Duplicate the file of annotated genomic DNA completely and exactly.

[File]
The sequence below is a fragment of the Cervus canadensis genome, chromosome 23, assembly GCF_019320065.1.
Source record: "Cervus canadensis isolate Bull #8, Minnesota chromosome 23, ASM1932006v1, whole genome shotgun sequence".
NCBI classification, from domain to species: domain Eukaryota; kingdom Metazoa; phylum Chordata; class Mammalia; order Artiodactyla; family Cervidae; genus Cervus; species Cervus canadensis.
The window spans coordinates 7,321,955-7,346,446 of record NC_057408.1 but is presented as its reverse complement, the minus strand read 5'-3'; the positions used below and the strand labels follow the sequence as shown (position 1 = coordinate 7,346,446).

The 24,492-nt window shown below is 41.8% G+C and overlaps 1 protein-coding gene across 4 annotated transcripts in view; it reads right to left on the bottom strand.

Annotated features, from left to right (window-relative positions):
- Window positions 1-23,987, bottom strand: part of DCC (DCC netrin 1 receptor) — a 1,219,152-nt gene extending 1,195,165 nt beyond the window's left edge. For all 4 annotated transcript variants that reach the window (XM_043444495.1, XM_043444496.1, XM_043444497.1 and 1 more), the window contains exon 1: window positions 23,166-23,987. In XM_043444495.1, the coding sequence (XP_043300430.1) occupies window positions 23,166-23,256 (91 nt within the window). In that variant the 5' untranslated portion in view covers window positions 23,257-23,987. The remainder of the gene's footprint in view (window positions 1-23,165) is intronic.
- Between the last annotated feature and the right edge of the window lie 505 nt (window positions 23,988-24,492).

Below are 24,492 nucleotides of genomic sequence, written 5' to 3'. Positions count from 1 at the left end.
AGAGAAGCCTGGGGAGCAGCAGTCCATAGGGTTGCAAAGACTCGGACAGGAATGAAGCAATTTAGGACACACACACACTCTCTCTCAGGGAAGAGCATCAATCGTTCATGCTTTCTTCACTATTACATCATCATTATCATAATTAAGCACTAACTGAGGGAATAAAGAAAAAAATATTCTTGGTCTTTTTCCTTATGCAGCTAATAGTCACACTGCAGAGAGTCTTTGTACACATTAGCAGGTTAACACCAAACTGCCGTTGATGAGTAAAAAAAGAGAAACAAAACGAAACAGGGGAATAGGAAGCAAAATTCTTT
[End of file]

The sequence below is a fragment of the Cervus canadensis genome, chromosome 23, assembly GCF_019320065.1.
Source record: "Cervus canadensis isolate Bull #8, Minnesota chromosome 23, ASM1932006v1, whole genome shotgun sequence".
NCBI classification, from domain to species: domain Eukaryota; kingdom Metazoa; phylum Chordata; class Mammalia; order Artiodactyla; family Cervidae; genus Cervus; species Cervus canadensis.
The window spans coordinates 7,321,955-7,346,446 of record NC_057408.1 but is presented as its reverse complement, the minus strand read 5'-3'; the positions used below and the strand labels follow the sequence as shown (position 1 = coordinate 7,346,446).

The 24,492-nt window shown below is 41.8% G+C and overlaps 1 protein-coding gene across 4 annotated transcripts in view; it reads right to left on the bottom strand.

Annotated features, from left to right (window-relative positions):
- Window positions 1-23,987, bottom strand: part of DCC (DCC netrin 1 receptor) — a 1,219,152-nt gene extending 1,195,165 nt beyond the window's left edge. For all 4 annotated transcript variants that reach the window (XM_043444495.1, XM_043444496.1, XM_043444497.1 and 1 more), the window contains exon 1: window positions 23,166-23,987. In XM_043444495.1, the coding sequence (XP_043300430.1) occupies window positions 23,166-23,256 (91 nt within the window). In that variant the 5' untranslated portion in view covers window positions 23,257-23,987. The remainder of the gene's footprint in view (window positions 1-23,165) is intronic.
- Between the last annotated feature and the right edge of the window lie 505 nt (window positions 23,988-24,492).

Below are 24,492 nucleotides of genomic sequence, written 5' to 3'. Positions count from 1 at the left end.
AGAGAAGCCTGGGGAGCAGCAGTCCATAGGGTTGCAAAGACTCGGACAGGAATGAAGCAATTTAGGACACACACACACTCTCTCTCAGGGAAGAGCATCAATCGTTCATGCTTTCTTCACTATTACATCATCATTATCATAATTAAGCACTAACTGAGGGAATAAAGAAAAAAATATTCTTGGTCTTTTTCCTTATGCAGCTAATAGTCACACTGCAGAGAGTCTTTGTACACATTAGCAGGTTAACACCAAACTGCCGTTGATGAGTAAAAAAAGAGAAACAAAACGAAACAGGGGAATAGGAAGCAAAATTCTTT